Pam is the CEO of global operations management consulting firm Proudfoot. With more than 30 years of management consulting and leadership experience across industries as diverse as mining to banking and working with 100’s of company’s Pam has led Proudfoot through an extraordinary transformation, powered by a consulting model focused on developing clients’ in-house skills and capabilities. She champions a people-focused approach to transformation which helps clients achieve change at speed and scale, with tangible outcomes that make a long-term difference.
Pam is a recognised thought leader, as well as a respected writer and speaker, on the topics of employee engagement, change management, leadership and business transformation. She is an award-winning CEO, regularly contributes to the CEO Magazine, and has led Proudfoot to be recognised by the FT and Forbes as a leading consulting firm. Her book Manage to Engage is available through Wiley Publishers in March.
Leadership Tip. First, manage to engage. Together you get there faster.
How to be more resilient – Talking. I don’t think you can solve big problems alone. You need to connect with people you trust and talk trough what happened or is happening. The ability to have just one or two great connections, people you truly trust and who’s opinion counts, can go a long way. Resilience? Sometimes I think you have to just put on your big girl pants and carry on. Not everything is in your control and you have to be OK with that.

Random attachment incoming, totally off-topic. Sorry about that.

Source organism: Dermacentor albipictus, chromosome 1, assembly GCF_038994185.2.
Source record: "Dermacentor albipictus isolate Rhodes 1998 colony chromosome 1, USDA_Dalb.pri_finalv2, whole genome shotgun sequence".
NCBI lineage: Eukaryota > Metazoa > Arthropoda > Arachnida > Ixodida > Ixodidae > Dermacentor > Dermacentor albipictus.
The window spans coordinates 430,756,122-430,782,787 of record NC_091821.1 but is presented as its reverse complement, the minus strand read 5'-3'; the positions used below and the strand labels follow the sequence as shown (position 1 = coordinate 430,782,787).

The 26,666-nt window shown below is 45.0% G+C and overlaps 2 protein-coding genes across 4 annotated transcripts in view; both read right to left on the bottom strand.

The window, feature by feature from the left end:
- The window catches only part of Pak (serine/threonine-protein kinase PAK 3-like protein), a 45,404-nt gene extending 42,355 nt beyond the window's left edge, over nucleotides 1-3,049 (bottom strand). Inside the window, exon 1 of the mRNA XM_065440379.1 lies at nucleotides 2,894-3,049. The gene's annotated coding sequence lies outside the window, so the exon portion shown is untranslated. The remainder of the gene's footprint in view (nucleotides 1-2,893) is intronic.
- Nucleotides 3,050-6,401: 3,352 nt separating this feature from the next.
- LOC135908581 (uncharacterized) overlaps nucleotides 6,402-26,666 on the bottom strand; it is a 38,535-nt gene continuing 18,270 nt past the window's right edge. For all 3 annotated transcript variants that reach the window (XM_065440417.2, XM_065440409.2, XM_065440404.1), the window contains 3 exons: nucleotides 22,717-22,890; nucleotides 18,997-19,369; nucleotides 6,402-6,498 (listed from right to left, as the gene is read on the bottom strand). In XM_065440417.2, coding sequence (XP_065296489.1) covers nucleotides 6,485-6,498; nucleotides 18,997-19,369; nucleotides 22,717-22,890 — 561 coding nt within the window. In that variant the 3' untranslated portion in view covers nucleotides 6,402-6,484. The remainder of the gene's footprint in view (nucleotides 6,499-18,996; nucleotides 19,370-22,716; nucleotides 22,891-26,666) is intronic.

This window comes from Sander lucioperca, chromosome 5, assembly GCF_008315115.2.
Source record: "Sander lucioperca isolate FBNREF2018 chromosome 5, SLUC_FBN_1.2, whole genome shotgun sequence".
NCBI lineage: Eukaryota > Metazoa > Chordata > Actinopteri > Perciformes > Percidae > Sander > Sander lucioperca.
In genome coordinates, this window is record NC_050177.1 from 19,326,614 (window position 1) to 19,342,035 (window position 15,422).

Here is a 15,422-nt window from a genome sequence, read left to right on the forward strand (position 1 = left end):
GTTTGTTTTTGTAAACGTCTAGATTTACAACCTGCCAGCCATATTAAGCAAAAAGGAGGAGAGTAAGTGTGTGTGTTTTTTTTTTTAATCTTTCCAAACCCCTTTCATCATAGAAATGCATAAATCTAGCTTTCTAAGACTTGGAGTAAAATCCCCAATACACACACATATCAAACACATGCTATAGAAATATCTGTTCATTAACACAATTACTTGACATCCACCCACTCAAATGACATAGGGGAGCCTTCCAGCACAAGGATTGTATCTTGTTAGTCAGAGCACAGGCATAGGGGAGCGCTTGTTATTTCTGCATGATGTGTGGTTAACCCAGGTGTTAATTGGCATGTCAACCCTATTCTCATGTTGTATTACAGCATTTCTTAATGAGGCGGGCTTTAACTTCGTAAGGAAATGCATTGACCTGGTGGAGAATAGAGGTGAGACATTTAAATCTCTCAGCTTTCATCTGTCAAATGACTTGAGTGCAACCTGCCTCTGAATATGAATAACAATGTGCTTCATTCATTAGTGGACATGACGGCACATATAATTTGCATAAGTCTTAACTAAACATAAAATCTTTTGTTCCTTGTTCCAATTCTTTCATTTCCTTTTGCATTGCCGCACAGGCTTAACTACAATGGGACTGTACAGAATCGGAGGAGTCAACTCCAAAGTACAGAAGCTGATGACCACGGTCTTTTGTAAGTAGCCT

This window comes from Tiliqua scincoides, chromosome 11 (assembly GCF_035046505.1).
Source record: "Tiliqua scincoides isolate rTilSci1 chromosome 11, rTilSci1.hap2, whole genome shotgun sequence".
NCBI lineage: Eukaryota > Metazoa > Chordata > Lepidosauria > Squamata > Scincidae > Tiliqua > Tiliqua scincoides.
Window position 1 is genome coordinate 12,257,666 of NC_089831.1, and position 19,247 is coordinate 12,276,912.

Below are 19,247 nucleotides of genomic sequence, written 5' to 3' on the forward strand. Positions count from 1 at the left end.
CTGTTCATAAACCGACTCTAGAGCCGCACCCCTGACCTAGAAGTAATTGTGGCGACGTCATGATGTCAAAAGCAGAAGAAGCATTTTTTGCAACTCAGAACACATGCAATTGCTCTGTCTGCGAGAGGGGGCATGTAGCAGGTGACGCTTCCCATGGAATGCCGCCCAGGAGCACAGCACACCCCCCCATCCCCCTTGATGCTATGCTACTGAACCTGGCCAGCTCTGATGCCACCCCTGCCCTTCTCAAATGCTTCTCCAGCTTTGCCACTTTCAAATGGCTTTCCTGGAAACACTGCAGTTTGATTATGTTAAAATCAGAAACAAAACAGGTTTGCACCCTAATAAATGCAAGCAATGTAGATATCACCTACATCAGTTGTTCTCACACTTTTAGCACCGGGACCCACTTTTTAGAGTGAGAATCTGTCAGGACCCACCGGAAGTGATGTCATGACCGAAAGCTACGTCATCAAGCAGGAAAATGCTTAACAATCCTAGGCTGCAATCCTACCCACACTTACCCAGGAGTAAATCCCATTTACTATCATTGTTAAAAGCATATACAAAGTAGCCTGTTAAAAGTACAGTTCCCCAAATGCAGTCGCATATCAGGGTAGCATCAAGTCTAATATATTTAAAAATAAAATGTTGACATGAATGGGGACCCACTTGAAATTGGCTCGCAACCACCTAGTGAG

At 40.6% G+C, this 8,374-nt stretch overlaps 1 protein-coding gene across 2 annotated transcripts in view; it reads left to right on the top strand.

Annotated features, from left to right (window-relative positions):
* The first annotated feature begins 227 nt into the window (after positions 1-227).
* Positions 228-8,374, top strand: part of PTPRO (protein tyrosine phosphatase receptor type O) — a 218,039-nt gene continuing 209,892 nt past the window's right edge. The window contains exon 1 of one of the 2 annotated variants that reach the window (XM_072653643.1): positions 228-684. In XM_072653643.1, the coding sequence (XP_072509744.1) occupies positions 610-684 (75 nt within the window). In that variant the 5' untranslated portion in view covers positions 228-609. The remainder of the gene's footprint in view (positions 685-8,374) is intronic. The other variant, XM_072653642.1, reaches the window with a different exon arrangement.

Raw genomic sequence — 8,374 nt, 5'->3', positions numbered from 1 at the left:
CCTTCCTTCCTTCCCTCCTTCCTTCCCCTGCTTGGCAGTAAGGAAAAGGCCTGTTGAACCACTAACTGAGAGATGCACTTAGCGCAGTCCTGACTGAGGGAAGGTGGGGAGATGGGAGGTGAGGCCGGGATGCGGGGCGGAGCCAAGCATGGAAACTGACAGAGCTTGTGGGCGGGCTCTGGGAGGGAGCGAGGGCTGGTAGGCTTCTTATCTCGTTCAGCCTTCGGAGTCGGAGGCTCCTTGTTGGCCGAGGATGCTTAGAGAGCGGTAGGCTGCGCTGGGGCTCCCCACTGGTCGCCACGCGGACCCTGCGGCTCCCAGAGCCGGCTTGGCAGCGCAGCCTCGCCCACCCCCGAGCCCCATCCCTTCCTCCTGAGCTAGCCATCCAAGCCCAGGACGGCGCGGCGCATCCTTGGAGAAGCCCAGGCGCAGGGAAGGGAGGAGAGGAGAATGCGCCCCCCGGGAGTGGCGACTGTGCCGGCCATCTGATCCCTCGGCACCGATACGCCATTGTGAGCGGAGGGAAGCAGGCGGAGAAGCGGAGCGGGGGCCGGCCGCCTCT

Learning – I am impatient – in many ways. Everything moves fast in my world and I expect others to move at that speed. In every way. I loved your piece on not interrupting. I have little patience for going down the wrong road and so I will often cut people off in an attempt to stop that. The motive is not to lose time but really it is stealing peoples voice and stopping them from using the time they need to better move forward. It probably costs me time in the long run. I need to get better at that. In hindsight, it’s interrupting!
Legacy – Longer term. I think it’s something around lifting other people up, particularly other women. Women are sometimes very competitive – we forget to help each other out. I think that’s where there needs to be a lot of change if women are to fill more roles at a senior level. I understand now why there are so few. It can be a lonely, isolating job and often filled with politics.
I also understand why so many women become entrepreneurs and work for themselves. Politics and emotional discussion at work are exhausting. There is not enough time spent working together to get to the end result. Not enough lifting people up. I hope I make a difference there.